Remember the other day we were arguing about whether male and female military commanders are judged differently? Well, here is some data. Researchers from the Naval War College and the Naval Academy have sifted through 81,000 evaluations of 4,000 officers.
The good news for Otter: “In our analysis, we found no gender differences in objective measures (e.g., grades, fitness scores, class standing), which is consistent with prior research.”
The bad news for Otter: “We found no gender difference in the number of positive attributes assigned, but women were assigned significantly more negative attributes.”
The researchers explain: “women were more often evaluated as inept, frivolous, gossip, excitable, scattered, temperamental, panicky, and indecisive, while men were more often evaluated as arrogant and irresponsible.” They note that arrogance is a fault but not necessarily one that leads to dismissal, while ineptness generally calls for relief.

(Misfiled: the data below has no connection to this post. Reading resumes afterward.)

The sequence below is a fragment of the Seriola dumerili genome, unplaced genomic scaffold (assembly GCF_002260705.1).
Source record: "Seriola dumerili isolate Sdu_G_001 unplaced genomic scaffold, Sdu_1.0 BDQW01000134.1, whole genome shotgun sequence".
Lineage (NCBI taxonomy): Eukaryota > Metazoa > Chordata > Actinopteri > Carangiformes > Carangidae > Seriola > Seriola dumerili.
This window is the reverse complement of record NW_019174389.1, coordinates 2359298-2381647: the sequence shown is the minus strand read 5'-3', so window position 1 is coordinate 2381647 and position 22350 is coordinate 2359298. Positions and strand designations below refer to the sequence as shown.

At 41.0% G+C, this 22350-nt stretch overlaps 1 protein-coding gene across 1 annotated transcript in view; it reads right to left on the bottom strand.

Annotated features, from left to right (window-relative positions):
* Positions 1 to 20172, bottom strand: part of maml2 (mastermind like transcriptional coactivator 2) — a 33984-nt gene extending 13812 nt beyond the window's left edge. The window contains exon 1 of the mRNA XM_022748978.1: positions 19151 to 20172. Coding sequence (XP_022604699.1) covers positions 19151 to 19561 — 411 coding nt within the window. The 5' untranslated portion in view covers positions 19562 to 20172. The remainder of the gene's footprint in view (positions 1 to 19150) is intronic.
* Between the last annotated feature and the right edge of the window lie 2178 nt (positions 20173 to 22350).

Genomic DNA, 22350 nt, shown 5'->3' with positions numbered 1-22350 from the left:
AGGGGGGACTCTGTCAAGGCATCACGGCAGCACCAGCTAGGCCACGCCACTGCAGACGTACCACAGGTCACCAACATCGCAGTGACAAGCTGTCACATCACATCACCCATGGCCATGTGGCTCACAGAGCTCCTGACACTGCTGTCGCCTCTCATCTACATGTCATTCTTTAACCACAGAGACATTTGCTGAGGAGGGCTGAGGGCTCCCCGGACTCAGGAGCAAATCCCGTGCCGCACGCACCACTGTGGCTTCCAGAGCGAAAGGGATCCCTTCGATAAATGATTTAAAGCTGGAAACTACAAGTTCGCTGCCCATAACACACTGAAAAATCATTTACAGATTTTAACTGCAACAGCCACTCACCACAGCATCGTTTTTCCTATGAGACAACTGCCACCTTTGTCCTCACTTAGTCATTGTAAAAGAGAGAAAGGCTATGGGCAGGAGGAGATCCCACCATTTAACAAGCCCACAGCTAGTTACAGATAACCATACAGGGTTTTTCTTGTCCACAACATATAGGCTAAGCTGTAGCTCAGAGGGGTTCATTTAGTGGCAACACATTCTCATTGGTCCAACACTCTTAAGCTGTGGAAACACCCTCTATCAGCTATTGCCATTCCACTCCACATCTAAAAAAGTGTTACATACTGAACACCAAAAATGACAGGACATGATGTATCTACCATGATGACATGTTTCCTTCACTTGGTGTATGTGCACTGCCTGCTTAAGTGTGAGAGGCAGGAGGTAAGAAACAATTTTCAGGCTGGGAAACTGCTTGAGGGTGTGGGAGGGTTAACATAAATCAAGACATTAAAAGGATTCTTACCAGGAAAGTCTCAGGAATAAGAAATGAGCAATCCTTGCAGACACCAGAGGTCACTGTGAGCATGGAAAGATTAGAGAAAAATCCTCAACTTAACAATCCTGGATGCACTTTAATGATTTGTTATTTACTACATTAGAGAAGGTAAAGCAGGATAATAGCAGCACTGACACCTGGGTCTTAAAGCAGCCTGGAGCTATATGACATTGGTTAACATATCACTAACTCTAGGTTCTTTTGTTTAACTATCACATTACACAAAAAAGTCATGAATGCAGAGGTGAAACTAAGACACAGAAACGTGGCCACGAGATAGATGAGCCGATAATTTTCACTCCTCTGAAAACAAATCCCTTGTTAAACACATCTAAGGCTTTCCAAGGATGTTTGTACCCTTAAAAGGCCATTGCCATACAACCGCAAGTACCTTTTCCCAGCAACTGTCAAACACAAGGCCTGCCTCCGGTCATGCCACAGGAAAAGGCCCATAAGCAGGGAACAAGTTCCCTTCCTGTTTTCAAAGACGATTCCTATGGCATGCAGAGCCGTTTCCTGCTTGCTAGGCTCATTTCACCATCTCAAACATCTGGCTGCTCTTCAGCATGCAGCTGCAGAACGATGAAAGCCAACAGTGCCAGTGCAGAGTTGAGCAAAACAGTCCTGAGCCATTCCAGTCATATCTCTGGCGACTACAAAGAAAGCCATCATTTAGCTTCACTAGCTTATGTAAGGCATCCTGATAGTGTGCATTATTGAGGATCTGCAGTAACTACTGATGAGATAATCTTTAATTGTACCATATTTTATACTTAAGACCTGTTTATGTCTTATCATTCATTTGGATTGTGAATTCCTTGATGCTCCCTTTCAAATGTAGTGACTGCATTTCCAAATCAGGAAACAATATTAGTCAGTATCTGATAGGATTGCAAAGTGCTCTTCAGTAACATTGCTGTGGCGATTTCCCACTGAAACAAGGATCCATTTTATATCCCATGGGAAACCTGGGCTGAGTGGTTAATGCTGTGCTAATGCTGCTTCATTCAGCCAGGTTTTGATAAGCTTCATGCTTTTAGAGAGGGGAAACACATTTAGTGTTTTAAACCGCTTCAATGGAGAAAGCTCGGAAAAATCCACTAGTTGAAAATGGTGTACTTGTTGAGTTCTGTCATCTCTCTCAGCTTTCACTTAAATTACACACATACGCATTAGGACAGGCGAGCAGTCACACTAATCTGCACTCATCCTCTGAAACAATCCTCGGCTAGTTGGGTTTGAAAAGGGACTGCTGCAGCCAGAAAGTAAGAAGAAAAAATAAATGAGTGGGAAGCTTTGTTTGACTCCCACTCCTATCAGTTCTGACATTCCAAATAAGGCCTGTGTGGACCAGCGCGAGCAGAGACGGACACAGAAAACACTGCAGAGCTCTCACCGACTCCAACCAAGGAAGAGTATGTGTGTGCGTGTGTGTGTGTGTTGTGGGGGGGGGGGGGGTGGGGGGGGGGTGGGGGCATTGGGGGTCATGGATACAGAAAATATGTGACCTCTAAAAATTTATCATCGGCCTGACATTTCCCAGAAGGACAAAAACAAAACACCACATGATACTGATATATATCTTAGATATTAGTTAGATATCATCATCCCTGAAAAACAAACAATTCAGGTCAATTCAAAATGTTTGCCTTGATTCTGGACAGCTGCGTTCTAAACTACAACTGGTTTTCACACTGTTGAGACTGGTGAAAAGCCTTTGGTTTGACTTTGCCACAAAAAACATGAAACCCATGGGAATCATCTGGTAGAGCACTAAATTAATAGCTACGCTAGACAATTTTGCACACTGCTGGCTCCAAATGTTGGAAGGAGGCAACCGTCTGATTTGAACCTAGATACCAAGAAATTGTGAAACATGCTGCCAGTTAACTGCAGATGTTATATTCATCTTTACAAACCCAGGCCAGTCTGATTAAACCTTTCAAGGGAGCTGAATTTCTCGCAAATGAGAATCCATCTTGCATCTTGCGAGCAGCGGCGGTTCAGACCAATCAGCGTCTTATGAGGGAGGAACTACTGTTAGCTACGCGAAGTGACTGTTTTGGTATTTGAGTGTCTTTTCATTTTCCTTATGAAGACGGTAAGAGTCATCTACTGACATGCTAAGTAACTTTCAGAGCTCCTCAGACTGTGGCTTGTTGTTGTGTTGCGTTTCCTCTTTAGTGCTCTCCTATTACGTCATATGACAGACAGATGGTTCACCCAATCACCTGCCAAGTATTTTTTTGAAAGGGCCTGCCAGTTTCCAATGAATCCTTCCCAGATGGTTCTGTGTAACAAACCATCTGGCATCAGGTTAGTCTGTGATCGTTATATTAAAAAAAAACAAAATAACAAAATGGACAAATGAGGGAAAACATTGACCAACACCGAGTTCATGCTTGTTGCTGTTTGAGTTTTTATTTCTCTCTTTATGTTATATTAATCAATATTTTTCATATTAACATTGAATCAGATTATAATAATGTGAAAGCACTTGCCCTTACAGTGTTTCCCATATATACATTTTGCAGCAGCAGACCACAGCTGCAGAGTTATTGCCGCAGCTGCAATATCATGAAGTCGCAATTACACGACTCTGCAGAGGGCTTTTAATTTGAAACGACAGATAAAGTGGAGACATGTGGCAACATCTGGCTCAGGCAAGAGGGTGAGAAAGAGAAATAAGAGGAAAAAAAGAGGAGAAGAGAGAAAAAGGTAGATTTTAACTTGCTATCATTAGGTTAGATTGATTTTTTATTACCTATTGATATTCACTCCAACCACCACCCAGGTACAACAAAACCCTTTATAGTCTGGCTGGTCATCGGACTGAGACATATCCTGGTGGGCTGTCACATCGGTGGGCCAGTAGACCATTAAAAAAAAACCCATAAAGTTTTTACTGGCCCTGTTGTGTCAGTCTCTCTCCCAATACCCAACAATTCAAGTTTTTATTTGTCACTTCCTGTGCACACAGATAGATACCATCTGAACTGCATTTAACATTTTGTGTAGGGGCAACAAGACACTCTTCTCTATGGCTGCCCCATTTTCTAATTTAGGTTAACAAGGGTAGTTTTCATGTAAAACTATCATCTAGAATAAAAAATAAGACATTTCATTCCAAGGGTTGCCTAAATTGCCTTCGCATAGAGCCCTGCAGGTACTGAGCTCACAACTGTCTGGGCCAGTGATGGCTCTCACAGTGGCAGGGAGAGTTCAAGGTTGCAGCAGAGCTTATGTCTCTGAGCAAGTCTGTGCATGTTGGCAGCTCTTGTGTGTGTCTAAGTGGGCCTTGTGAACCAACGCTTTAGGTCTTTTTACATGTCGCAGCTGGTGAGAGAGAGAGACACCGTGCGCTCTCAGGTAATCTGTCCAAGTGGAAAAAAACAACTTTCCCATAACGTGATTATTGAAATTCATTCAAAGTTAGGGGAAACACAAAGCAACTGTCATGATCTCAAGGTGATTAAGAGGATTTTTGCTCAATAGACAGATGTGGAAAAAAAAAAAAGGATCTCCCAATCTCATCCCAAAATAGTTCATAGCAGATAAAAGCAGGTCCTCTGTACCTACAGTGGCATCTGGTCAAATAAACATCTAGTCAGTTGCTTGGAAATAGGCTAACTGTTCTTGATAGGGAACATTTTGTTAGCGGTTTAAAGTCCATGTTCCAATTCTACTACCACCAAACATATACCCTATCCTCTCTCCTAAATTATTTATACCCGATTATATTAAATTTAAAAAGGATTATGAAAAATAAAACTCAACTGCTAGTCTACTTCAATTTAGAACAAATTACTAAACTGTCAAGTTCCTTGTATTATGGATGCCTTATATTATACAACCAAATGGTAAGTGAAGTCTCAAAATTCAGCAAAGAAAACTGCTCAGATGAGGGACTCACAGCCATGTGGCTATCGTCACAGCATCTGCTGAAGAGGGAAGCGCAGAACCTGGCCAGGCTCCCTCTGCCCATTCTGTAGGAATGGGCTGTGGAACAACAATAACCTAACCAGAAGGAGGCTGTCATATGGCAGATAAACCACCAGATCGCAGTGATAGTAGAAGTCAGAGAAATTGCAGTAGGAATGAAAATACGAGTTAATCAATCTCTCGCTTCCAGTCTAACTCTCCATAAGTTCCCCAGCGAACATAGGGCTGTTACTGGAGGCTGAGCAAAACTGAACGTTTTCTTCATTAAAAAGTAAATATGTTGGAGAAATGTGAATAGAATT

They also note the irony that people often say they want compassionate leaders, which is how female leaders are described more often than male leaders. But what people say they want often differs from what they really want.
Over to you.
UPDATE: The headline on this item has been changed in response to readers noting that the underlying study on which the Harvard Business Review article was based is a survey not across the US military, but only of students at the Naval Academy. (Updated 6/4/2018; 1:07 pm EST)